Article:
The necessity of meta-dominant Axies, Runes, and Charms may quickly drive the game from P2E to P2W as it will be potentially a very hard grind to earn the competitive items before a season even ends. The overall economy will be in a very delicate balance while trying to retain and grow a player base that has largely moved on. We expect there to still be some love from the die hard fans, but the gameplay will need to be a lot more compelling to grow in what will become a more crowded marketplace over the next year.

#2: Gabriel Leydon Declares F2P Dead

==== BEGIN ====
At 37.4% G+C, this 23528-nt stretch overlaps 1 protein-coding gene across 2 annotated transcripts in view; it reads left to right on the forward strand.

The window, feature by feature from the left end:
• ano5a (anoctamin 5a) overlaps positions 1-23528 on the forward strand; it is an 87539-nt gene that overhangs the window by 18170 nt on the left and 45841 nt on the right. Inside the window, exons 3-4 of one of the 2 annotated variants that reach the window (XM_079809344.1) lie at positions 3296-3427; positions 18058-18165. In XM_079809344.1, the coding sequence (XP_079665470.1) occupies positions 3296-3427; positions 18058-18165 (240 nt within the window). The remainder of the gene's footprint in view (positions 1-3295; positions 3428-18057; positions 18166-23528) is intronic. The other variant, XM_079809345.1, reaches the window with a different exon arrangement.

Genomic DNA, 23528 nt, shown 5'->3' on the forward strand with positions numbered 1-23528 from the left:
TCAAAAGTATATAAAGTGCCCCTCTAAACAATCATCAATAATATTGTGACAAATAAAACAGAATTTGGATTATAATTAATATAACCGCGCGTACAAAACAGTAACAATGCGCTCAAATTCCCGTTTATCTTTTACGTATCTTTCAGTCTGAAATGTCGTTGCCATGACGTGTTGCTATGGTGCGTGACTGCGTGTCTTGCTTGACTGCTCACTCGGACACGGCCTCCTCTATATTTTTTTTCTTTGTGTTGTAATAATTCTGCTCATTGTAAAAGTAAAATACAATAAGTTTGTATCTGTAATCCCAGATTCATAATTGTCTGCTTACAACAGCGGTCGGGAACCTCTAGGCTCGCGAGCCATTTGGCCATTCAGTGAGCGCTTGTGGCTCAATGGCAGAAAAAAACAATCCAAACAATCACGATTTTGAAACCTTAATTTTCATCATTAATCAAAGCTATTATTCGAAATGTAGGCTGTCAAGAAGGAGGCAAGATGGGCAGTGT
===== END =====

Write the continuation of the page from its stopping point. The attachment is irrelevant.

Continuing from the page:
Source: Limit Break

While there has been growing interest from F2P mobile developers in the green pastures of web3 gaming, none have been as loud or impactful as Gabriel Leydon recently. He’s best known as the CEO of Machine Zone (now acquired by AppLovin) and the design brains behind top-grossing titles Game of War: Fire Age, Mobile Strike, and Final Fantasy XV: A New Empire.

On announcing his new web3 game company — Limit Break — in early August, those who recognized the name immediately took notice. Gabriel has a reputation for going big and going hard when it comes to building what he believes in, and he going all-in on web3 is a major signal for the industry. Limit Break has been working on its game for about a year now and already has around 40 employees with many ex-Machine Zone folks, including his previous co-founder Halbert Nakagawa. Since making the announcement, he’s really turned up the volume and hyperbole, literally declaring F2P dead.